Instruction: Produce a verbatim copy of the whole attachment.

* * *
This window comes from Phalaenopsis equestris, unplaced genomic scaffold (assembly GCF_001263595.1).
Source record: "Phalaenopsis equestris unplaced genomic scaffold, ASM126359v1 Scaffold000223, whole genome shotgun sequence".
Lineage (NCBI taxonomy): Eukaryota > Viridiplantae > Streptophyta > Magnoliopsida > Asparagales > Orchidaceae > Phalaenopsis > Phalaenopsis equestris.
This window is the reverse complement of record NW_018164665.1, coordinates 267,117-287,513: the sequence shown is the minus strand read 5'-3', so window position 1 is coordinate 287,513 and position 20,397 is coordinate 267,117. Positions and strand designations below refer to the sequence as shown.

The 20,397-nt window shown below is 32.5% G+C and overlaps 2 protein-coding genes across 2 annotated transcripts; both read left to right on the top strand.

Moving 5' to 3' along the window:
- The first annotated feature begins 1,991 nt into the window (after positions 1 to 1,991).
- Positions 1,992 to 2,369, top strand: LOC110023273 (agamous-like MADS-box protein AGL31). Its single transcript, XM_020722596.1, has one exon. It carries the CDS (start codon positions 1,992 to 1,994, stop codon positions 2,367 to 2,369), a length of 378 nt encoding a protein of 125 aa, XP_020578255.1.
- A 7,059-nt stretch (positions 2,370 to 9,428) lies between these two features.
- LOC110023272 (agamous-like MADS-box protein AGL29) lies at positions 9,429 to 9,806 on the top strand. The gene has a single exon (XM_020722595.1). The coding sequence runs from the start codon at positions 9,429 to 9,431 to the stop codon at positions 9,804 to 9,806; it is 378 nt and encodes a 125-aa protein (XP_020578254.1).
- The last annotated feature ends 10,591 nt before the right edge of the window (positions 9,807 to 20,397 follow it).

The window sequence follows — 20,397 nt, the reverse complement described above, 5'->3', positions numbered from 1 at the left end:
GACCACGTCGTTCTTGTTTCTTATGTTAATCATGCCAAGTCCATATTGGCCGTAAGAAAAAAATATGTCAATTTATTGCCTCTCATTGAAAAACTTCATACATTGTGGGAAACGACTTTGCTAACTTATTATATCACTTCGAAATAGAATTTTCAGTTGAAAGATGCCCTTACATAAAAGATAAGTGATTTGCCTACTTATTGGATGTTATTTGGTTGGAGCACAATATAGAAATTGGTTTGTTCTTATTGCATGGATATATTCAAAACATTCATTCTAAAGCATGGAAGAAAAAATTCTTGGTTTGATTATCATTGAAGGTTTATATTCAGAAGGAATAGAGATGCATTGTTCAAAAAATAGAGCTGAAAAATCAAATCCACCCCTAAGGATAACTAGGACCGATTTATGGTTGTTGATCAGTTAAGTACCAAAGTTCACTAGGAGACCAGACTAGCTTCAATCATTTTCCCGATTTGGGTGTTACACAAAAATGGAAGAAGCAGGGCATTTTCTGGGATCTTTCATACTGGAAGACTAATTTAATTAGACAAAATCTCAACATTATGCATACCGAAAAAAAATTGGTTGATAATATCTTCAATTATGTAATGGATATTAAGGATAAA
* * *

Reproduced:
This window comes from Phalaenopsis equestris, unplaced genomic scaffold (assembly GCF_001263595.1).
Source record: "Phalaenopsis equestris unplaced genomic scaffold, ASM126359v1 Scaffold000223, whole genome shotgun sequence".
Lineage (NCBI taxonomy): Eukaryota > Viridiplantae > Streptophyta > Magnoliopsida > Asparagales > Orchidaceae > Phalaenopsis > Phalaenopsis equestris.
This window is the reverse complement of record NW_018164665.1, coordinates 267,117-287,513: the sequence shown is the minus strand read 5'-3', so window position 1 is coordinate 287,513 and position 20,397 is coordinate 267,117. Positions and strand designations below refer to the sequence as shown.

The 20,397-nt window shown below is 32.5% G+C and overlaps 2 protein-coding genes across 2 annotated transcripts; both read left to right on the top strand.

Moving 5' to 3' along the window:
- The first annotated feature begins 1,991 nt into the window (after positions 1 to 1,991).
- Positions 1,992 to 2,369, top strand: LOC110023273 (agamous-like MADS-box protein AGL31). Its single transcript, XM_020722596.1, has one exon. It carries the CDS (start codon positions 1,992 to 1,994, stop codon positions 2,367 to 2,369), a length of 378 nt encoding a protein of 125 aa, XP_020578255.1.
- A 7,059-nt stretch (positions 2,370 to 9,428) lies between these two features.
- LOC110023272 (agamous-like MADS-box protein AGL29) lies at positions 9,429 to 9,806 on the top strand. The gene has a single exon (XM_020722595.1). The coding sequence runs from the start codon at positions 9,429 to 9,431 to the stop codon at positions 9,804 to 9,806; it is 378 nt and encodes a 125-aa protein (XP_020578254.1).
- The last annotated feature ends 10,591 nt before the right edge of the window (positions 9,807 to 20,397 follow it).

The window sequence follows — 20,397 nt, the reverse complement described above, 5'->3', positions numbered from 1 at the left end:
GACCACGTCGTTCTTGTTTCTTATGTTAATCATGCCAAGTCCATATTGGCCGTAAGAAAAAAATATGTCAATTTATTGCCTCTCATTGAAAAACTTCATACATTGTGGGAAACGACTTTGCTAACTTATTATATCACTTCGAAATAGAATTTTCAGTTGAAAGATGCCCTTACATAAAAGATAAGTGATTTGCCTACTTATTGGATGTTATTTGGTTGGAGCACAATATAGAAATTGGTTTGTTCTTATTGCATGGATATATTCAAAACATTCATTCTAAAGCATGGAAGAAAAAATTCTTGGTTTGATTATCATTGAAGGTTTATATTCAGAAGGAATAGAGATGCATTGTTCAAAAAATAGAGCTGAAAAATCAAATCCACCCCTAAGGATAACTAGGACCGATTTATGGTTGTTGATCAGTTAAGTACCAAAGTTCACTAGGAGACCAGACTAGCTTCAATCATTTTCCCGATTTGGGTGTTACACAAAAATGGAAGAAGCAGGGCATTTTCTGGGATCTTTCATACTGGAAGACTAATTTAATTAGACAAAATCTCAACATTATGCATACCGAAAAAAAATTGGTTGATAATATCTTCAATTATGTAATGGATATTAAGGATAAA